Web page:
Germantown Metropark, OH

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Matt Markworth
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Re: Germantown Metropark, OH

Post by Matt Markworth » Sun Mar 09, 2014 5:23 pm

All,

Here are some more trees from Germantown Metropark:

tuliptree: 9' x 147.7'
bitternut hickory: 6'3" x 138.8'
bitternut hickory: 6'7" x 135.5'
eastern cottonwood: 9'9.5" x 136.8'
slippery elm: 7'10" x 128.3'
American beech: 9'1" x 125.1'
American beech: 9' x 119.5'
boxelder: 5'1" x 82.1' - Ohio Height Record
boxelder: 4'9" x 81.2'

An updated heights list:

tuliptree: 154.9'
American sycamore: 143'
bitternut hickory: 138.8'
eastern cottonwood: 136.8'
white ash: 135'
black walnut: 133.7'
slippery elm: 128.3'
American beech: 125.1'
sugar maple: 122.8'
white oak: 118.5'
boxelder: 82.1'
eastern cottonwood - 136.8'
eastern cottonwood - 136.8'
slippery elm - 128.3'
slippery elm - 128.3'
American beech - 125.1'
American beech - 125.1'
boxelders - 82.1', 81.2'
boxelders - 82.1', 81.2'
forest oddity
forest oddity
Matt

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dbhguru
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Re: Germantown Metropark, OH

Post by dbhguru » Sun Mar 09, 2014 5:42 pm

Matt

Good show! I continue to be amazed at what you all are finding in Ohio. By rights, the Mid-west should beat New England hands down as a tree-growing Mecca. And what you all are finding supports that assertion. Indiana and Illinois should also rise in the ranks.

Going back to the earliest days when we were still ENTS, the action centered around southern New England, parts of North Carolina and Tennessee, Pennsylvania, Maryland (Colby Rucker), and Congaree in South Carolina. But since those days, we have expanded our coverage greatly. However, I would not have expected Ohio to rise high in the ranks.

Bob
Robert T. Leverett
Co-founder, Native Native Tree Society
Co-founder and President
Friends of Mohawk Trail State Forest
Co-founder, National Cadre

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Matt Markworth
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Re: Germantown Metropark, OH

Post by Matt Markworth » Sun Mar 09, 2014 8:01 pm

dbhguru wrote:Matt

Good show! I continue to be amazed at what you all are finding in Ohio. By rights, the Mid-west should beat New England hands down as a tree-growing Mecca. And what you all are finding supports that assertion. Indiana and Illinois should also rise in the ranks.

Going back to the earliest days when we were still ENTS, the action centered around southern New England, parts of North Carolina and Tennessee, Pennsylvania, Maryland (Colby Rucker), and Congaree in South Carolina. But since those days, we have expanded our coverage greatly. However, I would not have expected Ohio to rise high in the ranks.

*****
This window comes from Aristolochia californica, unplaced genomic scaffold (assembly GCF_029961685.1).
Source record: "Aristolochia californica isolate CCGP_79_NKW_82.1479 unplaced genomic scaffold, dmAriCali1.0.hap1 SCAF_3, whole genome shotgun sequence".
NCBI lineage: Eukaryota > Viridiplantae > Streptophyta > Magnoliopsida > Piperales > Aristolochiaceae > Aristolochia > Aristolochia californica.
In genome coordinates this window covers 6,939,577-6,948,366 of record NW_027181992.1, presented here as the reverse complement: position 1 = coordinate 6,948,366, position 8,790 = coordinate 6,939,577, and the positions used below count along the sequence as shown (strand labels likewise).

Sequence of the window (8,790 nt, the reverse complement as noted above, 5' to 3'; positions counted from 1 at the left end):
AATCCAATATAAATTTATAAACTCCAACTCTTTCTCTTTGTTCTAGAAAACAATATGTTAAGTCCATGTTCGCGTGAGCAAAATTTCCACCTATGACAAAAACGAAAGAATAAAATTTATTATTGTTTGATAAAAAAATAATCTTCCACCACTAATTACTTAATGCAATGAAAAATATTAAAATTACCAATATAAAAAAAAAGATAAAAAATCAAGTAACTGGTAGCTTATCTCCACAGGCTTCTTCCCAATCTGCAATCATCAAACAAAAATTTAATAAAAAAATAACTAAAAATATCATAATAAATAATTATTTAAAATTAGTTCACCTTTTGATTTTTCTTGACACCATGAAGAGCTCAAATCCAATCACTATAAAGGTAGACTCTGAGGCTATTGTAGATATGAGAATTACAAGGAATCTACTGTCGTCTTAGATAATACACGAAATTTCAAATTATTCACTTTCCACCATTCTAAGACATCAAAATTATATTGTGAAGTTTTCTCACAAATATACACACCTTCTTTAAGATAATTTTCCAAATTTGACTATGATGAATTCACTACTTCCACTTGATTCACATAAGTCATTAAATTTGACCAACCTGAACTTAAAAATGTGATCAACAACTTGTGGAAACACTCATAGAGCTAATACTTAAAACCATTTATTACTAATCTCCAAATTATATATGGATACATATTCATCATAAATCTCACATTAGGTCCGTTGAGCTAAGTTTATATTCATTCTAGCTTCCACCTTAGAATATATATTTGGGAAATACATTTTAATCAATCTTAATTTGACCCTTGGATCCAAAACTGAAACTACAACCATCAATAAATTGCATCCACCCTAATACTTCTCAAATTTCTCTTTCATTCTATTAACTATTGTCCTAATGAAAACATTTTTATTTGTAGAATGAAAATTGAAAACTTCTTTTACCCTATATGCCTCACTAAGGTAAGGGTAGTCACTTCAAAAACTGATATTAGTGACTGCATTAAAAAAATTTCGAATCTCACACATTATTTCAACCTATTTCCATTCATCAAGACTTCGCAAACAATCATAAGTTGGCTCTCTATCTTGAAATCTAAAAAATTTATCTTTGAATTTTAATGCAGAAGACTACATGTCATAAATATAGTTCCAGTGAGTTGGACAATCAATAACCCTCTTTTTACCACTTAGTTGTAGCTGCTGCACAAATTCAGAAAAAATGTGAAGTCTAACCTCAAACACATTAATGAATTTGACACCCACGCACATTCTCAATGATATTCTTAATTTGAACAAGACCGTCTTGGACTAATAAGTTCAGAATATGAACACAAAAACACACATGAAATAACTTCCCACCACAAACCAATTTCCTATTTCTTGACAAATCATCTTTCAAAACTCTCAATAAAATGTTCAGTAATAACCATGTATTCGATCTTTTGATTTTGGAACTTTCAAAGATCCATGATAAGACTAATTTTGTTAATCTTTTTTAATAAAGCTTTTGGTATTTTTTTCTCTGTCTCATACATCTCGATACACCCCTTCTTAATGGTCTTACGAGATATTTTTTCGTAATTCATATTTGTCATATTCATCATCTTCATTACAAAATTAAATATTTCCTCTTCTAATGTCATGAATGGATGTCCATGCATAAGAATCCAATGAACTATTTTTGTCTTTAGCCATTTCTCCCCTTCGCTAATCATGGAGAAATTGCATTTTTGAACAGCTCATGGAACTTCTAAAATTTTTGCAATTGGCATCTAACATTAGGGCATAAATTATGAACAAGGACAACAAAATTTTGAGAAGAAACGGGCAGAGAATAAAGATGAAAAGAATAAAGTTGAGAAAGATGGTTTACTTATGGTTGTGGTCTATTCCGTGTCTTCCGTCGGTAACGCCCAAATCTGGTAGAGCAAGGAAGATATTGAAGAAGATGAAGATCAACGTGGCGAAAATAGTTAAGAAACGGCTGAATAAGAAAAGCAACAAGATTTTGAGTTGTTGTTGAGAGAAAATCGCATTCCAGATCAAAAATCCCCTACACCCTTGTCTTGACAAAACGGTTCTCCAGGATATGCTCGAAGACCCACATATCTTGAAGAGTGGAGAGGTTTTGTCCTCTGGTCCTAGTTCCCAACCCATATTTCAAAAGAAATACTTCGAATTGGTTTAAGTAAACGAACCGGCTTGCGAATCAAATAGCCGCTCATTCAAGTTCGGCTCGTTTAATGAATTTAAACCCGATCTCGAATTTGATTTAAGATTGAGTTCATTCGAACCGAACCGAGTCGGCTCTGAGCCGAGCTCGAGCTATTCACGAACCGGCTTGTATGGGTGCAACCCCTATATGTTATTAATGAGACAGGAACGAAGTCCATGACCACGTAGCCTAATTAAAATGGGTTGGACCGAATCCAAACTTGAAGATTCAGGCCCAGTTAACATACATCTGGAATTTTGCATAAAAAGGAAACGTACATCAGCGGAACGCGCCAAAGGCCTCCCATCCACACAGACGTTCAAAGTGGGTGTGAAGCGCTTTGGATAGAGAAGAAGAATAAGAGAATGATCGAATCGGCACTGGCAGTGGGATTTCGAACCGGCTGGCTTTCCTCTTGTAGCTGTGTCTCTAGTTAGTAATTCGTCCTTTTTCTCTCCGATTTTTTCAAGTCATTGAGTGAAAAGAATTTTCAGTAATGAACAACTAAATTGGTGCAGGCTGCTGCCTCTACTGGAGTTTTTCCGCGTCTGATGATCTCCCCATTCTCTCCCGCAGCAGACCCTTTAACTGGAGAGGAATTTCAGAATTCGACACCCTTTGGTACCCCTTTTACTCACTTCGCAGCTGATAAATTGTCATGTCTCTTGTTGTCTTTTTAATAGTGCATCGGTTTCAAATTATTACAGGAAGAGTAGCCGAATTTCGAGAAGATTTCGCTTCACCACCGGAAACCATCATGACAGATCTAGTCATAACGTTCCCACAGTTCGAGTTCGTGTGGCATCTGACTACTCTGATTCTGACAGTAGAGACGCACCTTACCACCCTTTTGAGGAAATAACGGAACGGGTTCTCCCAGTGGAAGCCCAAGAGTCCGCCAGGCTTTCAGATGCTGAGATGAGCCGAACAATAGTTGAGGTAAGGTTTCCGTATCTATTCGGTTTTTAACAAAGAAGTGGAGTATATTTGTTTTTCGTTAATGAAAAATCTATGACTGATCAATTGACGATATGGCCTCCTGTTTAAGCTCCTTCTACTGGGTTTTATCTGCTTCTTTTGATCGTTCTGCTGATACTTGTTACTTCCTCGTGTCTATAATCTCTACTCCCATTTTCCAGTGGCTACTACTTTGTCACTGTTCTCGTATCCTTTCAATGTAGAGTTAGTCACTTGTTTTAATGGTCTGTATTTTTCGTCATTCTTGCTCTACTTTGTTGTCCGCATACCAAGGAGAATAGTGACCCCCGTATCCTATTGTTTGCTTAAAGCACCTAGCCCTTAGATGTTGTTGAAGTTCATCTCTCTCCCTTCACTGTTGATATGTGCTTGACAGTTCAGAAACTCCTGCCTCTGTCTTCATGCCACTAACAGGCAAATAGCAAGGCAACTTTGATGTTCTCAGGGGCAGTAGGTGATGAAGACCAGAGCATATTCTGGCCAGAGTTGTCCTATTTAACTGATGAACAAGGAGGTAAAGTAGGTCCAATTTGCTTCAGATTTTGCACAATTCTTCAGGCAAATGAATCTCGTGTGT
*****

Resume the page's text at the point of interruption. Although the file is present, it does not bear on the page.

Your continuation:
Bob
Bob,

Thanks! It's my pleasure to report on the great trees of Southwest Ohio and I will hopefully expand into Indiana and Kentucky. I'm much more efficient out in the field compared to last winter thanks to some "tree time" with great ENTS. A big thanks to you and Will for the measuring workshops and to Will, Steve, and Rand for showing me the ropes out in the field. Watching those 3 measure trees with leaf on in a flat forest was a revelation, and since then I've gotten much better at finding the highest twigs without needing to move so far back like I was doing last winter.

Here is a combined Rucker 10 for the top 3 sites found so far in Southwest Ohio. Thanks to Rand for his keen eye and impressive finds when we were at Fort Hill.

GTMP: Germantown Metropark
CW: California Woods
FH: Fort Hill

tuliptree: 154.9' (GTMP)
American sycamore: 152.5' (CW)
bitternut hickory: 151.9' (CW)
black cherry: 143.1' (CW)
white oak: 140.5’ (FH)
northern red oak: 140’ (FH)
Shumard oak (check ID): 140’ (FH)
black walnut: 138.9' (CW)
white ash: 138’ (FH)
chestnut oak: 137’ (FH)

Southwest OH Rucker 10: 143.68

eastern cottonwood: 136.8' (GTMP)
shagbark hickory: 136.8’ (CW)
basswood: 136’ (FH)
yellow buckeye: 133.1' (CW)
red hickory: 130.5' (CW)

Matt

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Steve Galehouse
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Re: Germantown Metropark, OH

Post by Steve Galehouse » Mon Mar 10, 2014 5:09 pm

Matt, NTS-

Here is how northeast Ohio compares with the southwest; basically these records are from the Cleveland-Akron area.
NE Ohio.jpg
EW--Everett Woods, Summit Co.
NC--North Chagrin, Cuyahoga/Geauga Co.
OW--O'Neill Woods, Summit Co.
RR--Rocky River, Cuyahoga Co.
SR--Sand Run, Summit Co.

It's interesting the Rucker 10 Index is almost identical, but with a somewhat different species list.

Steve
every plant is native somewhere

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